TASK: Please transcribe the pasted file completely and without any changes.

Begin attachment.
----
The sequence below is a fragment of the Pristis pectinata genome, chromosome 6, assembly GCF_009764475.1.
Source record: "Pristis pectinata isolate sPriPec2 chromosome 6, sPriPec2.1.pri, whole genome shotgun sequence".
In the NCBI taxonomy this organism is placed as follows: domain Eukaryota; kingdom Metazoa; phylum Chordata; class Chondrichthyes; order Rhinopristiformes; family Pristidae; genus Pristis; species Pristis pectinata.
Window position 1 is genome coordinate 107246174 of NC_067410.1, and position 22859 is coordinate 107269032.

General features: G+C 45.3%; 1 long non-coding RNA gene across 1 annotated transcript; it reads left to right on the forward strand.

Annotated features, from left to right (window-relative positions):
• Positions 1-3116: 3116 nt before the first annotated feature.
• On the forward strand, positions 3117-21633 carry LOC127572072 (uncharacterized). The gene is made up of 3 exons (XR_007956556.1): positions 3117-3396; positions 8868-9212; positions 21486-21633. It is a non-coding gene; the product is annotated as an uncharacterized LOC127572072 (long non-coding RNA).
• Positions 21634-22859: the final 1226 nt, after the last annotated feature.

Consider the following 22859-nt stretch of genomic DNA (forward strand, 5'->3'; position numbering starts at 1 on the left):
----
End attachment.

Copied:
The sequence below is a fragment of the Pristis pectinata genome, chromosome 6, assembly GCF_009764475.1.
Source record: "Pristis pectinata isolate sPriPec2 chromosome 6, sPriPec2.1.pri, whole genome shotgun sequence".
In the NCBI taxonomy this organism is placed as follows: domain Eukaryota; kingdom Metazoa; phylum Chordata; class Chondrichthyes; order Rhinopristiformes; family Pristidae; genus Pristis; species Pristis pectinata.
Window position 1 is genome coordinate 107246174 of NC_067410.1, and position 22859 is coordinate 107269032.

General features: G+C 45.3%; 1 long non-coding RNA gene across 1 annotated transcript; it reads left to right on the forward strand.

Annotated features, from left to right (window-relative positions):
• Positions 1-3116: 3116 nt before the first annotated feature.
• On the forward strand, positions 3117-21633 carry LOC127572072 (uncharacterized). The gene is made up of 3 exons (XR_007956556.1): positions 3117-3396; positions 8868-9212; positions 21486-21633. It is a non-coding gene; the product is annotated as an uncharacterized LOC127572072 (long non-coding RNA).
• Positions 21634-22859: the final 1226 nt, after the last annotated feature.

Consider the following 22859-nt stretch of genomic DNA (forward strand, 5'->3'; position numbering starts at 1 on the left):